In the summer of 2007, the Mariners were a surprise contender. They held the wild card lead into August and had a shot at the division title late in the season.
The Mariners marketing department had labeled the series "Lollablueza," encouraging everyone to fill the city and ballpark with Mariners blue. A buddy and I purchased tickets for all four games. We approached the stadium with the sounds of "Thunderstruck" already in our ears.
Fast forward to 2011. The Mariners were just swept by the Angels in a four game series that has all but dashed hopes at a 2011 playoff run. While the situations aren't all the same with this series being in Anaheim in July and no flopped promotion, the sting is the same.
Four games. Four losses.
You're going to read a lot of things over the next few days while the team is off for the All-Star break. Questions about the team not making a move for a bat, questions about Eric Wedge's lineup construction and continued use of Carlos Peguero.
I'm here to tell you, though, that those things likely don't matter all that much.
In a season where we expected nothing, we had a surprise fall in our laps. Until this weekend collapse, the team was in the thick of a division race, even though we all knew they had no business being in it.
Head into a near non-exisitent trade market, thanks to so many perceived sellers contending, and offer up a bunch of mediocre prospects for reclamation projects?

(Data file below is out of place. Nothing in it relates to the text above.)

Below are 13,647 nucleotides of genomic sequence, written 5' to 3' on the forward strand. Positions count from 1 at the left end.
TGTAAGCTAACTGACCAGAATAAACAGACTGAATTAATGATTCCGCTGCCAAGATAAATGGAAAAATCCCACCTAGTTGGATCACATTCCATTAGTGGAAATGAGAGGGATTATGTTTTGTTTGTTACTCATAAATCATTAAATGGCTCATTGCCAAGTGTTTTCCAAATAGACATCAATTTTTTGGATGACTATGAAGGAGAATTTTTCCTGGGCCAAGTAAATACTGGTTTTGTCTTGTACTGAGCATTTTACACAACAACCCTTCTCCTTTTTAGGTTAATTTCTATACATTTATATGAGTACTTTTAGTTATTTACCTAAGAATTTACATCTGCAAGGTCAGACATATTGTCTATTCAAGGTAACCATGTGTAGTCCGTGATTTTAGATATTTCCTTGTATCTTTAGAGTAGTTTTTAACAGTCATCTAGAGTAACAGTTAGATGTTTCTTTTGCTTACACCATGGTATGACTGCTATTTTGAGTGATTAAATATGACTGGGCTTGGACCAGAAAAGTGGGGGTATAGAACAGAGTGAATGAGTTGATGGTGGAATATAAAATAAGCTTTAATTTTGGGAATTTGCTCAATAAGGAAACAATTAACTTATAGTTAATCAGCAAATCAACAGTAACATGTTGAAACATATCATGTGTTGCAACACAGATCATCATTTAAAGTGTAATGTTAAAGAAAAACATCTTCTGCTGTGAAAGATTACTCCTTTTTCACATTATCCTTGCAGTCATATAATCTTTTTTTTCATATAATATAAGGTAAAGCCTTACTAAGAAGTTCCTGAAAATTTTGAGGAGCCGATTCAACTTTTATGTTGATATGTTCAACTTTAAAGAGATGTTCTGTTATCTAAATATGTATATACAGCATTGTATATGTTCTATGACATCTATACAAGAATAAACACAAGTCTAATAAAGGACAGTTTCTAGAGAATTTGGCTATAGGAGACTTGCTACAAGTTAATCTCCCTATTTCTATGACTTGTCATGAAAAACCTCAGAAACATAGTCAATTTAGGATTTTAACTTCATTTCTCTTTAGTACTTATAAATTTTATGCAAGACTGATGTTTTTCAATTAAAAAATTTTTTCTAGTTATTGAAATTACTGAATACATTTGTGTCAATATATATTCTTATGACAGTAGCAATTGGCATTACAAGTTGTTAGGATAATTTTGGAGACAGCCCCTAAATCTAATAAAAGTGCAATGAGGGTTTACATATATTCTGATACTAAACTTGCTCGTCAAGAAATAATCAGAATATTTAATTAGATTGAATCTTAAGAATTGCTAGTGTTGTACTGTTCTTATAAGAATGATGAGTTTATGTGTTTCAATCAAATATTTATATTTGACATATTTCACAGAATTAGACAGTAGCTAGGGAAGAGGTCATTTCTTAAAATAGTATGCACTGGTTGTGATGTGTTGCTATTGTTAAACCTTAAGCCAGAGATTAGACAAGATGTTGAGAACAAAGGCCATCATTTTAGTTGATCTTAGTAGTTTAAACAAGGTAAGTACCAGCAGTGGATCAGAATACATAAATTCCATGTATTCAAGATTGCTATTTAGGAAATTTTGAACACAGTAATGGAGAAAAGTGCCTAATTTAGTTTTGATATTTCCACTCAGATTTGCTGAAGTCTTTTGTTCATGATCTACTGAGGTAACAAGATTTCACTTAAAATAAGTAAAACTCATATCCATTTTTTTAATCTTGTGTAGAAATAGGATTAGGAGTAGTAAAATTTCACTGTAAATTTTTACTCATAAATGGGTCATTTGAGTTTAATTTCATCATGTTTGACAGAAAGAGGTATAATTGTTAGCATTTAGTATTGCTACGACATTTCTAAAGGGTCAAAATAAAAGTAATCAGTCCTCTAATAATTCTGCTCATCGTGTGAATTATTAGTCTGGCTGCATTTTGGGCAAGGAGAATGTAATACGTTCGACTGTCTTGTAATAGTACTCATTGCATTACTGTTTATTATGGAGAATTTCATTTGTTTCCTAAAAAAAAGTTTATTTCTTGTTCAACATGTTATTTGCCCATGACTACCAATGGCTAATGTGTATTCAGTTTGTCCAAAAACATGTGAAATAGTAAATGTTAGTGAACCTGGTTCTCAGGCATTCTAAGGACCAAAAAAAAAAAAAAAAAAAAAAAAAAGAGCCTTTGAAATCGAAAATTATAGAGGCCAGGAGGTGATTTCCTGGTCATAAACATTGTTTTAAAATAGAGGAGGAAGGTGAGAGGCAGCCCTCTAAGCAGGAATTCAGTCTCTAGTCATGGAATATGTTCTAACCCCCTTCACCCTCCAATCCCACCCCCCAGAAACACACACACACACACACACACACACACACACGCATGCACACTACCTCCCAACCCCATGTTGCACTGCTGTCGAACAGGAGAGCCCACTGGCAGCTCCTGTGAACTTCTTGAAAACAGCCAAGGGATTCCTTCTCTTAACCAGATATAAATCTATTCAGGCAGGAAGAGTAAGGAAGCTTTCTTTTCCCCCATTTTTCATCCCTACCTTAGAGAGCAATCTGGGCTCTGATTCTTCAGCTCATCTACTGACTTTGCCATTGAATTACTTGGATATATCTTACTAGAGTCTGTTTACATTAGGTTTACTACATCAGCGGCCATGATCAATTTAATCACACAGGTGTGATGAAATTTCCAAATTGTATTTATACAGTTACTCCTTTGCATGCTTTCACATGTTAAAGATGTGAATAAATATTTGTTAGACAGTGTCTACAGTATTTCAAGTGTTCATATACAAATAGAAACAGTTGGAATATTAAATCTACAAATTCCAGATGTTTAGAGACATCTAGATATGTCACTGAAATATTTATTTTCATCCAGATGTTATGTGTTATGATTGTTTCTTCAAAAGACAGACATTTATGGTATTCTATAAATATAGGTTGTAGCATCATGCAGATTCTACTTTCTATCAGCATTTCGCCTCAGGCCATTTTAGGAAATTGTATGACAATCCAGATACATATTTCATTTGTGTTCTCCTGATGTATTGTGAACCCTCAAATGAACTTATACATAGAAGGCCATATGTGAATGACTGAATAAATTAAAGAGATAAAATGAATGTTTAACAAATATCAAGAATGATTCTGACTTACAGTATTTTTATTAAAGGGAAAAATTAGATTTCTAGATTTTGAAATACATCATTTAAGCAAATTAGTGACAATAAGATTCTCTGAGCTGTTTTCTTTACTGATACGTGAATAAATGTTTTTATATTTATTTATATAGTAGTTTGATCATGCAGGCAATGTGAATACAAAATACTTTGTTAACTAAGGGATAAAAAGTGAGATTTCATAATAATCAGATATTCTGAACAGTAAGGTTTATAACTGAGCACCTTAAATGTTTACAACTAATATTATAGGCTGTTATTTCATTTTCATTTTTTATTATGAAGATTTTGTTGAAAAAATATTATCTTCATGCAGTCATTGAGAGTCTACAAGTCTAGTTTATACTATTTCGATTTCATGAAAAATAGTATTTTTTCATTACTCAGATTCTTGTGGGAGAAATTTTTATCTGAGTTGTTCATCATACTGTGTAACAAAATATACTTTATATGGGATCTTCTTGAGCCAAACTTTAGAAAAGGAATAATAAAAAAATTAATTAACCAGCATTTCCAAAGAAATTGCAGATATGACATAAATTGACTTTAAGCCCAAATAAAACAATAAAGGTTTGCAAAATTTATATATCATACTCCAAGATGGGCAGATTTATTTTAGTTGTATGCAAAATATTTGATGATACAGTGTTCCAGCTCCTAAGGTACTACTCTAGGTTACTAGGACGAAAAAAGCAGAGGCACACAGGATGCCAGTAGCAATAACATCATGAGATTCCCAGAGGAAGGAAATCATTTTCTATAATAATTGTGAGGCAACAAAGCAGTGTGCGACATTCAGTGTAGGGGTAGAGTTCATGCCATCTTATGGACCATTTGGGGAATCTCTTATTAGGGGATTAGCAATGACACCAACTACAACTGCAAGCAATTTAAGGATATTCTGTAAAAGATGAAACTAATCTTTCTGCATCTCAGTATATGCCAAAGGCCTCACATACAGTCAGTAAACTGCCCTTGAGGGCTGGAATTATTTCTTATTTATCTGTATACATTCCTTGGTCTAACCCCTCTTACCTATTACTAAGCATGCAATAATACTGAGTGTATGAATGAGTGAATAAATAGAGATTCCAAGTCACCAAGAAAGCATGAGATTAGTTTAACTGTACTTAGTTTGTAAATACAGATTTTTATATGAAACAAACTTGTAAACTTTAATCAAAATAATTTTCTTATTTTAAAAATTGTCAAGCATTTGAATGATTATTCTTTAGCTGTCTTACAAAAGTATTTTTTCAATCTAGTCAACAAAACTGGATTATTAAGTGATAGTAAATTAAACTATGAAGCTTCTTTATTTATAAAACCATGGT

Make a bad contract swap with someone for Jack Wilson or Chone Figgins?
If you really stop and think about what the Mariners have to offer, from either the big league roster or the farm, what could we have expected those pieces to net a Mariners offense that needed a lot of hope?
Did you want Zduriencik to shoot for the moon? What is the the moon, though? The name that comes up most frequently, Prince Fielder, is on a team leading a division. So, please, stop with all that talk. The Brewers aren't trading him.
The Mariners only have a few prospects that other teams would find highly valuable. They aren't willing to raise payroll. There isn't much available on the market. They realistically would need three or four upgrades for it to matter.
Looking to a rushed Kyle Seager to save your season isn't ideal. And, yes, seeing your team stand pat is frustrating.
Right now, though, there's nothing else this front office could reasonably do.
When you find yourself frustrated and wondering why Zduriencik didn't use his chips to make a run at the one piece we all think the team is missing, just take a trip down memory lane.
Sometimes, it's best to stand pat with what you have and hope for the best.